Plant-based proteins are a hot trend that is here to stay, as part of the so-called plant-based revolution. The market for plant proteins is expanding rapidly in response to a fast-growing segment of consumers who are concerned about their health, animal welfare, and/or the fate of the planet. Developing new sources of protein that have not been consumed by humans in the EU prior to May 15, 1997 will raise the question whether these proteins might fall under the Novel Food Regulation. Even protein isolates from established food sources could be considered novel and might require a pre-market authorization. Of course, this is also true for any up-cycled side streams of food production for human consumption. We have addressed this topic in more detail in our News Digest October issue.
Nutricosmetics was other buzzwords of this year. Although not a new concept, nutricosmetics are on the rise. However, new and deeper concepts are entering the market, which not only focus on the appearance of skin, hair, or nails per se, but also promote a more holistic approach e.g. to healthy aging. Today, consumers are taking more preventative, holistic, and eco-conscious approaches to their health, personal care, and lifestyles. Thus, the line between wellness and beauty is blurring.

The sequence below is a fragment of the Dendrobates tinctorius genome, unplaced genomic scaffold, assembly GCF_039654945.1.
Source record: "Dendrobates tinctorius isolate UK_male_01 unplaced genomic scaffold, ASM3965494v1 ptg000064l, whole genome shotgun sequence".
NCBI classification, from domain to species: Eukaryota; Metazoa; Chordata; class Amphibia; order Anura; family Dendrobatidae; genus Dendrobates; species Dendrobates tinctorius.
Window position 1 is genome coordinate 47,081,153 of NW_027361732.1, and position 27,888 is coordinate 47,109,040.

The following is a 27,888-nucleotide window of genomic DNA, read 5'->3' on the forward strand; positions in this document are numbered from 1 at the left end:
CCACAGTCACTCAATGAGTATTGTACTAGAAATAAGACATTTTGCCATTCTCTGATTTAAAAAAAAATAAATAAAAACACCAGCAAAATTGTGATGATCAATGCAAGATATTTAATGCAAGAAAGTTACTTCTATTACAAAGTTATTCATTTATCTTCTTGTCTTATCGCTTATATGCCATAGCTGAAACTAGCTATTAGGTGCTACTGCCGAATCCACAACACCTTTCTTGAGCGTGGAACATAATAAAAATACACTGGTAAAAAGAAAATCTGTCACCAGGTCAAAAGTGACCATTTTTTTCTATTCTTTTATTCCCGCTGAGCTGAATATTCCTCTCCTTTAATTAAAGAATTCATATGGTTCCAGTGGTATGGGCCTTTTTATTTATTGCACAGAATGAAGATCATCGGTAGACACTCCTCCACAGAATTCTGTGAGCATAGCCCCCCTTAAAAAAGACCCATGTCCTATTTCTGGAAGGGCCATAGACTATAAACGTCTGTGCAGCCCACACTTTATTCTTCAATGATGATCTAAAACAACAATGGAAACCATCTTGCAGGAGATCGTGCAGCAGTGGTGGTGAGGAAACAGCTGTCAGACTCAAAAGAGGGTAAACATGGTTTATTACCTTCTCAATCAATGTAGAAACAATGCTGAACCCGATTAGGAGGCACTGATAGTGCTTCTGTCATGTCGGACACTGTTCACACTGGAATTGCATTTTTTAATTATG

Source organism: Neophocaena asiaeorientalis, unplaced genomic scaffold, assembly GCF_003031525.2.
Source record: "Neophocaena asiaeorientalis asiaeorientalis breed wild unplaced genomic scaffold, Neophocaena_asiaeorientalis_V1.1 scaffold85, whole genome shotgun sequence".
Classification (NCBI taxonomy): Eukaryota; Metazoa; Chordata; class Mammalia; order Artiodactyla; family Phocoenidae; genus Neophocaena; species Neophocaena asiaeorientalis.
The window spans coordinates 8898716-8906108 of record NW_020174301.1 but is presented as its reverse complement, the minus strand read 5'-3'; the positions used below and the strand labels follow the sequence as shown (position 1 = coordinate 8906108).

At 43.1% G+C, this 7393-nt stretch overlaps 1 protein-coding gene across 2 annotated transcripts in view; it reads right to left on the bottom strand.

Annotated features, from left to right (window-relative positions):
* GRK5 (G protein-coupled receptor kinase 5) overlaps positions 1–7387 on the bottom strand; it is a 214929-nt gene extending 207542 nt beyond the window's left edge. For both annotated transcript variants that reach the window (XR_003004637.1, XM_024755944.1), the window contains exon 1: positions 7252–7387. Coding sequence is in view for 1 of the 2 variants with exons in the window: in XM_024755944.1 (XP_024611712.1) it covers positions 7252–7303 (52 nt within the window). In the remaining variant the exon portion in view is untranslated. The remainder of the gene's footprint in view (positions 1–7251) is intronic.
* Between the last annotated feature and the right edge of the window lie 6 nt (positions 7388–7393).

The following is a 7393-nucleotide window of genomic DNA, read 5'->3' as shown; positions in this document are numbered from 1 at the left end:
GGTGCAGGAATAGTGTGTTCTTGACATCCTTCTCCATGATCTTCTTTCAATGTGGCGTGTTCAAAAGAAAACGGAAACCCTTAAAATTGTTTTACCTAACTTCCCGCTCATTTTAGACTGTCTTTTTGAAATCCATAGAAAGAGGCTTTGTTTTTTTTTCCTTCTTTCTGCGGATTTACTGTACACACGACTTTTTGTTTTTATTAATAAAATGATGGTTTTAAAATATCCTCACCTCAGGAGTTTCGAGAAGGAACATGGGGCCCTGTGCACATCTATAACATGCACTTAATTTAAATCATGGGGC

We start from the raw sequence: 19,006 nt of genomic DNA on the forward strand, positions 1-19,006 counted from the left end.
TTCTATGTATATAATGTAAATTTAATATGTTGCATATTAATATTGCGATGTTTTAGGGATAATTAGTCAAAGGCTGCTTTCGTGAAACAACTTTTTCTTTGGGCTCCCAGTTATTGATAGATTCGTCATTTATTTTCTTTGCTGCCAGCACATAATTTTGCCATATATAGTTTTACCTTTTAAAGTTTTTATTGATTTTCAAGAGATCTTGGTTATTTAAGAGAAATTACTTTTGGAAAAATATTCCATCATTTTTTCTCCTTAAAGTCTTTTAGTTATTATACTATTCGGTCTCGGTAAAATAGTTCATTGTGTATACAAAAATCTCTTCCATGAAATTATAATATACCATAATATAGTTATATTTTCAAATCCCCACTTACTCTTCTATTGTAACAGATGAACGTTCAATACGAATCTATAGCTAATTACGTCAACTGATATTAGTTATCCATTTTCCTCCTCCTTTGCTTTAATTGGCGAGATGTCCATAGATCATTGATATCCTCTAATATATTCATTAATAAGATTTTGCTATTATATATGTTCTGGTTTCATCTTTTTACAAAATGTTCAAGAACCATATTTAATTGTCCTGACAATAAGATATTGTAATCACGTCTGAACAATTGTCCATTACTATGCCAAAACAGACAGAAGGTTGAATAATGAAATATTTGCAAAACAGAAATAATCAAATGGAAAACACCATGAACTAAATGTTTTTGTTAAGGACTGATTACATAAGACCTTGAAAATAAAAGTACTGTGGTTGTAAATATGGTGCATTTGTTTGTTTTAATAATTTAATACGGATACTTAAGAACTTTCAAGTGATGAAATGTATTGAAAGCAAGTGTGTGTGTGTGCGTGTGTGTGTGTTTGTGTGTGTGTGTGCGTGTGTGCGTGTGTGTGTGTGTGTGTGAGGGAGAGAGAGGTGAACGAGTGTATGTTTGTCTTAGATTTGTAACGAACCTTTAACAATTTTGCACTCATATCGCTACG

The trend seen in previous years for pre- and probiotics is continuing, not only in the food supplement space but also in topical formulations. Likewise, algae, grasses, and collagen-containing foods are on the rise.
Essential oils are also gaining some spotlight, both in food applications and in medicinal products. We have seen them added to chewable softgels targeting sore throat and blocked nose, in combination with active ingredients in a smart capsule to be used in water bottles targeting detoxification, as well as in antispasmodic preparations.
Sustainability and traceability are key aspect for consumers. According to Innova Market Insights, in 2018, 65% of consumers expected companies to invest in sustainability. That rose to 87% in 2019 (Average of US, UK, China). Clean label is no longer a trend but a must have. A recent innovative example is the just launched KitKat by Nestlé in Japan, that uses the sweet juice of fresh cocoa fruits as substitute for traditional sugar (cocoa pulp received novel food authorization as traditional food this year).
Sugar alternatives are also on the rise with consumers being more aware of the need to reduce sugar intake. An example of this is allulose which is currently under evaluation under EFSA as novel food.
With consumer centricity and holistic health and wellness solutions being important market drivers, nutrition that supports physical and emotional well-being is key. It is therefore not surprising that products containing nootropic substance (substances that enhance cognition and memory and facilitate learning) are attracting a lot of attention. Similarly, brands are entering the age of personalized nutrition, where science and technology dictate how food impacts our overall health and wellness.